That being said, I have dealt with depression since I was 15. I've been on different medications as the years (and myself) have changed. Do it. It will make her life much smoother! I think the nightly talks will do more than just help keep track of her moods; it will be a wonderful bonding experience that she's going to cherish the rest of her life. (I didn't have that kind of relationship with my parents, and my teen years were very difficult).

As far as babysitting, I think you've made the right choice to put it on hold until things smooth out, not just for the kids she's watching, but for her too. Why add extra stress? I have a good friend who suffers bi-polar disorder and massive migraines. She's on medication (I'm not sure the brand though) and you could NEVER tell she has bi-polar if she didn't tell you. She's one of the most wonderful, honest, down-to-earth women I know. I hope your daughter finds a prescription that works for her soon! Good luck to the both of you, and keep those lines of communication open! It will benefit you both! :D

1 mom found this helpful


answers from St. Cloud on

Hi H.! I don't have any advice for you. I just wanted to say that you are doing a great job and you have made a safe place for your daughter.

It breaks my heart that kids at school have called her bi-polar. Even if she is, it's a cruel thing coming from peers. I would encourage you to tell your daughter to only share what she is going through to people who she can trust.

I am so sorry that your mom isn't supporting you. Please know that you are giving your daughter a great gift in helping her.
Blessings on you and your family!

1 mom found this helpful


answers from Minneapolis on

You may get responses to your request that are criticizing, but I would like to say - Congratulations to you and your daughter for the open communication that you have! It's wonderful that she can talk with you openly and that she can ask for help.

My ex-husband, who I've known for 25 years has suffered his whole life with chronic depression and more recently is being treated for bi-polor disorder. He also has addiction problems; these commonly go hand-in-hand with depression/pi-polar. There are interesting articles being published now about how depression is "inherited". Not genetic, but learned from your family members.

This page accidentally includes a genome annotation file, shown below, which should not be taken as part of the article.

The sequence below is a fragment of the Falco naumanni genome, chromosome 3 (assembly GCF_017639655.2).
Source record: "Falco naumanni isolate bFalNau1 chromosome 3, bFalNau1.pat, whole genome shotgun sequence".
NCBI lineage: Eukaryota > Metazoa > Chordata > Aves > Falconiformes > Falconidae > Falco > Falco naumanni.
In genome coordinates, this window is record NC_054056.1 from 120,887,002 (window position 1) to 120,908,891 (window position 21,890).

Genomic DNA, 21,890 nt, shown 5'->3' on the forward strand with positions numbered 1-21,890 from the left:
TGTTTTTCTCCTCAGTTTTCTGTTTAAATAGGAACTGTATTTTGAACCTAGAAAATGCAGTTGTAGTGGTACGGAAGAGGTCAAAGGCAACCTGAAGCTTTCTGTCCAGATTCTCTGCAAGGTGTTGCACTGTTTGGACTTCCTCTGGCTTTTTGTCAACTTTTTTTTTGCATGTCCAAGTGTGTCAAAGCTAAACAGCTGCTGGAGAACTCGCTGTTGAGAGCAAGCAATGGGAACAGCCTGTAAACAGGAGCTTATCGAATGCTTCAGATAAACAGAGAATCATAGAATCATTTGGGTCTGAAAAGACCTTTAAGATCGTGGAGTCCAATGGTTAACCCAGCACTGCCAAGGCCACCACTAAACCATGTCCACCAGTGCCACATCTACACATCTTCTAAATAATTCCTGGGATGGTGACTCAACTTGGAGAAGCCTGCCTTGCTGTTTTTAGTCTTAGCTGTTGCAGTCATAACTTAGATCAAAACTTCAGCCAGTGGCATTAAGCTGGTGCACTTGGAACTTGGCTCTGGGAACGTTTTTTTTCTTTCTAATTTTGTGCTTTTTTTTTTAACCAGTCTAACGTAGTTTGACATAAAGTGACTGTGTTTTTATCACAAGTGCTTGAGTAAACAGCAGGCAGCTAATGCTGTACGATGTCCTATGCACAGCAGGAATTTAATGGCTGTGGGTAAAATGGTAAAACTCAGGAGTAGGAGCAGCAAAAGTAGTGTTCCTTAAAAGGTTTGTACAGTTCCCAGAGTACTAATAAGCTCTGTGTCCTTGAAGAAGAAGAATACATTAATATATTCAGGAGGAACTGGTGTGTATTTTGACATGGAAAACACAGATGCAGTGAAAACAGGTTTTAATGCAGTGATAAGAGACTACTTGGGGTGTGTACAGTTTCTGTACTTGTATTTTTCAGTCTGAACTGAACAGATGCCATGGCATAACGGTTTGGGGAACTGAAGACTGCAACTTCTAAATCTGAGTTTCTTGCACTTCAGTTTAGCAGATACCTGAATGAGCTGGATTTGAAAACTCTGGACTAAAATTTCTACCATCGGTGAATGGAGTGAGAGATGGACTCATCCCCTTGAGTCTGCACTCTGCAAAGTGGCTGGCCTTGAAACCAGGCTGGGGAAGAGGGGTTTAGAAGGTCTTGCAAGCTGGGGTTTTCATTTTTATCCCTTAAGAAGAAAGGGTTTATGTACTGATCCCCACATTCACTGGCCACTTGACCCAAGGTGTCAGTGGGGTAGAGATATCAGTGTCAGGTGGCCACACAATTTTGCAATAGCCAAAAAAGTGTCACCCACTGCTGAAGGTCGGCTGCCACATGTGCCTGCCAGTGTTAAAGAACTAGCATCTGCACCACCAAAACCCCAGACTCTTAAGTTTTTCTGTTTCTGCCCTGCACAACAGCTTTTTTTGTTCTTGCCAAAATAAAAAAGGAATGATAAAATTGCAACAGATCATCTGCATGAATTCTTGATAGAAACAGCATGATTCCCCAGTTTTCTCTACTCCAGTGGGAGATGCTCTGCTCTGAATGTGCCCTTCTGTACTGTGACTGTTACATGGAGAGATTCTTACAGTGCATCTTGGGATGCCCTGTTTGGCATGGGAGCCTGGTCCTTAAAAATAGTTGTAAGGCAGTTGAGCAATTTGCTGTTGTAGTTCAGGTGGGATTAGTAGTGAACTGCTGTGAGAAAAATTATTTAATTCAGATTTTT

I don't see treatment of these conditions to be only a drugs/no drugs debate (that some will turn this into). Help for your daughter could involve counseling for behavior modification and to learn techniques to help her manage her emotions, and a regular exercise program (read "Spark: the effects of exercise on the brain" for the amazing help that exercise can bring), along with the possibility of drug treatment. Medications can be helpful, when carefully monitored until the ones that work best for the individual are discovered.

I would not tell family, friends, or school anything that they do not need to know until you discover what works best for your daughter. There may not be any need to disclose anything, or only to select people.

Good luck to you both in working through this, and again, you are so far ahead in that you can talk openly about this.

1 mom found this helpful


answers from Minneapolis on




answers from St. Cloud on

I think you should find a natural path (NOT homeopath) doctor and try a natural approach before putting her on medication. She is only 12! And definitely start her with chiropractic care if she isn't getting it already!

And I would not be telling anyone at this point. It will just turn into a big rumor and who knows what people will make up...... No need to put her through that. But I do agree that she should NOT be babysitting right now. It is unfair to the parents and the children she would sit with all that is going on.....

For Updates and Special Promotions
Follow Us

Related Questions